Think of the 1960’s film, and cult-classic Kez (situated within the same borough as the village described, and culturally not as far apart as one would expect due to the amount that has changed since the production of the film). The protagonist, Billy Casper, enters the careers/jobs office at the Comprehensive school he attends. He is a young man who has sought constant distraction from his grim existence, to the extent that he cannot apply himself to anything – well, until he pets the Kestrel he names Kez, which gives him a meaning and freedom to life, only for it to be cruely destroyed by the culture he is trapped in. In the interview he cannot think of one job he would like to do; he obviously doesn’t have the capacity and strength to think this far-ahead. All he has in his mind is a desire to get out of that room as soon as possible, and get on with whatever gets him through each day, one by one.
To realise one’s true conditions of existence is, for many, a moment of sheer humiliation, followed by fear. One instead has to constantly spin the plate/keeping in balance the feeling that you “are the man, I am man”, whilst clearly knowing that they have been, by and large, sidelined by society. The best description I heard of the effect of the current government slashing of welfare is one of humiliation; as things get worse and worse, more and more will find it harder to maintain their dignity and a sense of self-worth. Within these coming years we are sure to witness extremities of all reactions to such humiliation; more riots, more drink and drug problems, more acts of random violence, more tribalism, more talent shows providing slim chances of success to ever-more desperate people, prepared to be in ever-more humiliating productions just for an end to the long humiliation.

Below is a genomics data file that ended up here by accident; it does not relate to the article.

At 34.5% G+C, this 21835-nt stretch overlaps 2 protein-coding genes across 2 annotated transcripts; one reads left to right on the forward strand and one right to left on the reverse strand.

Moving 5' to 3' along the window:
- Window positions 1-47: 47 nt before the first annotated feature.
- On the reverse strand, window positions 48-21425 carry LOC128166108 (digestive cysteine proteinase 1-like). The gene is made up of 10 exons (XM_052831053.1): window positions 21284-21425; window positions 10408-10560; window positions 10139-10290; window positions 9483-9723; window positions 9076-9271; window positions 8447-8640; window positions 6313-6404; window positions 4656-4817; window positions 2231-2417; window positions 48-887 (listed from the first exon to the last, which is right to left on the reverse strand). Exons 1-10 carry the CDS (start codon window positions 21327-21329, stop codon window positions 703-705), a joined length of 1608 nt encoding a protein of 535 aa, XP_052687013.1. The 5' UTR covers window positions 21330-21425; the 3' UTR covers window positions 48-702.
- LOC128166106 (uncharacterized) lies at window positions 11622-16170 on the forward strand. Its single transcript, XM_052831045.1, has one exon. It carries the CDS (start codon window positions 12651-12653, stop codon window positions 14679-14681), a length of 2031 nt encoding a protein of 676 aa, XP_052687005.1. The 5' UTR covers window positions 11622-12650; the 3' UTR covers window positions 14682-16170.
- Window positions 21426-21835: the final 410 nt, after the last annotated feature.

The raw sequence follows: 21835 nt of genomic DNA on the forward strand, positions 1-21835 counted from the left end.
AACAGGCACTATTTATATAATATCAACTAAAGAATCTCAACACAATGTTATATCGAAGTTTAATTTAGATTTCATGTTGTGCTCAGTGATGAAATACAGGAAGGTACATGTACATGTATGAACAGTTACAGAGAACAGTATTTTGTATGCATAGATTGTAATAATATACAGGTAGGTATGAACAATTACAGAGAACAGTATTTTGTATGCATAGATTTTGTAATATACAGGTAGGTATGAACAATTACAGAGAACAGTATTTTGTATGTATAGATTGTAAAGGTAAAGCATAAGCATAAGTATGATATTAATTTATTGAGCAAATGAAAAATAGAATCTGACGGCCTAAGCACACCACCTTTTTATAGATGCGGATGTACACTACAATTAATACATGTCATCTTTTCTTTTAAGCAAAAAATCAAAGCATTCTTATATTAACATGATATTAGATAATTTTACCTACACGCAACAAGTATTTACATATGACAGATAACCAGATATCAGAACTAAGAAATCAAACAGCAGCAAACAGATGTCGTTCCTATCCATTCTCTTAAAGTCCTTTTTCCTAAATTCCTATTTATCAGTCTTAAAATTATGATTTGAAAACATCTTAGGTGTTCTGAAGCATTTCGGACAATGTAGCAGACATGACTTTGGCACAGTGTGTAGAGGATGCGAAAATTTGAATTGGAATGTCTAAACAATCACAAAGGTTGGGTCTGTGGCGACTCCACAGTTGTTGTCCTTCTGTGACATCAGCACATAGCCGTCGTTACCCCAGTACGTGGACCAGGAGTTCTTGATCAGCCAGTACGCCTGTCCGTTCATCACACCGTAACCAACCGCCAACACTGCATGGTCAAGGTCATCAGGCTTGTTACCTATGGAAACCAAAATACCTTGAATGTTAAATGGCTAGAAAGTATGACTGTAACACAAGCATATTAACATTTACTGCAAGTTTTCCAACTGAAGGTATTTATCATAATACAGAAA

It isn’t possible to look away from this, and these grey days demand of us that we see the world minus the ideological-enhancement-of our real conditions such distractions help maintain.